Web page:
The Film

Liu Xiaobo

Related pages: Video clips from The Gate of Heavenly Peace | That Holy Word, "Revolution" | Key Characters

Liu Xiaobo A literary critic and lecturer at Beijing Normal University, Liu Xiaobo became one of the most prominent and acerbic cultural figures in China in the late 1980s. In 1989, he was a visiting fellow at Columbia University in New York City when he decided to return to China and take part in the popular movement. (View an excerpt from The Gate of Heavenly Peace for more about Liu's decision to return.) He initiated the four-man hunger strike on June 2nd (view an excerpt from the film; click on the link for Hunger Strike), and called on both the government and the students to abandon the ideology of class struggle and to adopt a new kind of political culture. Liu was jailed for 21 months after June 4th and has not been allowed to publish anything in China since 1989.

In May 1995, Liu Xiaobo was detained by the Chinese authorities for organizing a new petition campaign on the eve of the sixth anniversary of June 4th, calling on the government to reassess the protest movement and to initiate political reform. In October 1996, Liu Xiaobo was sentenced to three years in a labor camp for co-authoring a petition critical of the government.

In December 2008, Liu, along with over three hundred other Chinese intellectuals and activists, signed Charter 08, a document calling for political reform in China. The next day, Liu Xiaobo was detained by Chinese police and held under "residential surveillance". On June 23, 2009, Liu was formally arrested on charges of "suspicion of incitement to subvert state power." (See BBC News, Voice of America, and Human Rights in China for more information.) On December 25, 2009, following a trial that lasted under three hours (Human Rights Watch: "Liu Xiaobo's Trial a Travesty of Justice"), Liu was sentenced to eleven years in prison. (See "Chinese dissident's jailing draws international anger," BBC; "International outcry after Chinese dissident Liu Xiaobo sentenced to 11 years," Times Online"; and Leading China Dissident Gets 11-Year Term for Subversion," The New York Times.) Read Liu Xiaobo's "I Have No Enemies: My Final Statement" - written on December 23, 2009, the day of his trial.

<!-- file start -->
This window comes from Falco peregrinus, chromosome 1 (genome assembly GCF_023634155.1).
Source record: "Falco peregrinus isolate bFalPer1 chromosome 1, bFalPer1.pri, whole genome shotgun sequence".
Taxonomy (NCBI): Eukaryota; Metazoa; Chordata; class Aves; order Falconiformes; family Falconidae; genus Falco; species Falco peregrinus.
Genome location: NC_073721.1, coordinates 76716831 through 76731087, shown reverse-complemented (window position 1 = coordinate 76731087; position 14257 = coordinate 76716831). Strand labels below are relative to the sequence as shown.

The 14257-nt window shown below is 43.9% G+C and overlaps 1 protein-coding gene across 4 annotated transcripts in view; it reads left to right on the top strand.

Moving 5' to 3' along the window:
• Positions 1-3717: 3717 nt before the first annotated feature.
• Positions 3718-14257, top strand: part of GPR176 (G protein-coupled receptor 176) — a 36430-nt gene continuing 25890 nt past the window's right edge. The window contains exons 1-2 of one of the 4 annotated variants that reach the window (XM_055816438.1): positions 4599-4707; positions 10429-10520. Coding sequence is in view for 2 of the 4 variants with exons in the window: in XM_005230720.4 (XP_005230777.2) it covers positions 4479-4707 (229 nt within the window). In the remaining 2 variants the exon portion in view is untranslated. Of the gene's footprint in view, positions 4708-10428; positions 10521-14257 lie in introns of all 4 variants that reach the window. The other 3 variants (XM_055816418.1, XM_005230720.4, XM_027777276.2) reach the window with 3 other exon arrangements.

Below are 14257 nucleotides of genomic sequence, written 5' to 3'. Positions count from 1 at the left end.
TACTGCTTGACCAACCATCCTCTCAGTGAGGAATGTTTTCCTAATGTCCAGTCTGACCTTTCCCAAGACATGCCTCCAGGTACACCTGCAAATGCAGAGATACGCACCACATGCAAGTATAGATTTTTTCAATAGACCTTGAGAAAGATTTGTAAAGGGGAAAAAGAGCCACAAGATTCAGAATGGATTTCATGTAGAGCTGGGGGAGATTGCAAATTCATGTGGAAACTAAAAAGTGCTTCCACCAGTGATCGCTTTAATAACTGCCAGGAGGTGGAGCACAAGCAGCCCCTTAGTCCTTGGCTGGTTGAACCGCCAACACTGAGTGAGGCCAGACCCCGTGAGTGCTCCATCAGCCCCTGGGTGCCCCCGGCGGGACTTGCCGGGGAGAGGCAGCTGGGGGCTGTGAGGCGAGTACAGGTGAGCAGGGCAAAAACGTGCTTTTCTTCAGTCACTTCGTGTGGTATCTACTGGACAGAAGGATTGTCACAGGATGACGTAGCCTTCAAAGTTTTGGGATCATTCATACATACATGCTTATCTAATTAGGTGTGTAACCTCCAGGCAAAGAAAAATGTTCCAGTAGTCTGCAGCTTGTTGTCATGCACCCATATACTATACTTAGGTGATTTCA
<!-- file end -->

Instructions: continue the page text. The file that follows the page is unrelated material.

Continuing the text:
Liu Xiaobo filed an appeal on January 28, 2010, charging the trial court with "an abuse of public power." (See Human Rights in China for the full defense statement.) In a New York Review of Books blog ("What Beijing Fears Most"), the China scholar Perry Link comments that "Liu's response to his sentence - and that of a number of Chinese intellectuals over the past few weeks - suggests that the Charter 08 movement continues to survive, despite extraordinary efforts by the Chinese government to repress it." Liu's appeal was denied.

In October 2010, Liu Xiaobo was awarded the 2010 Nobel Peace Prize for "his long and nonviolent struggle for fundamental human rights in China." With Liu imprisoned in China, his absence at the December 10, 2010 Nobel Peace Prize ceremony was symbolized by an empty chair. The actress Liv Ullmann read Liu's statement, "I Have No Enemies: My Final Statement," which includes the lines:

Hatred can rot away at a person's intelligence and conscience. Enemy mentality will poison the spirit of a nation, incite cruel mortal struggles, destroy a society's tolerance and humanity, and hinder a nation's progress toward freedom and democracy. That is why I hope to be able to transcend my personal experiences as I look upon our nation's development and social change, to counter the regime's hostility with utmost goodwill, and to dispel hatred with love.

Liu Xiaobo passed away on July 13, 2017, while still in state custody.

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In a 2006 article entitled "The Internet is God's Present to China" (reprinted by The Times, April 28, 2009), Liu writes, "The internet has made it easier to obtain information, contact the outside world and submit articles to overseas media. It is like a super-engine that makes my writing spring out of a well. The internet is an information channel that the Chinese dictators cannot fully censor, allowing people to speak and communicate, and it offers a platform for spontaneous organisation." In a related article, "Bibliomania in Sino-cyberspace," Gloria Davies (China Heritage Quarterly, No. 13, March 2008) notes that "although mainland cyber-bibliothèques have no difficulty in featuring the 'collected works' (wenji) of prominent mainland-based scholars such as Liu Xiaofeng, Qian Liqun, Wang Hui, Xu Jilin and Zhu Xueqin, they are generally prevented from housing the writings of distinguished dissident or dissenting intellectuals such as Dai Qing, Wang Lixiong and Liu Xiaobo, who have been banned from publishing within China. Thus, their writings, housed in cyberspace beyond the confines of China's Great Firewall, are largely inaccessible to the mainland reading public."

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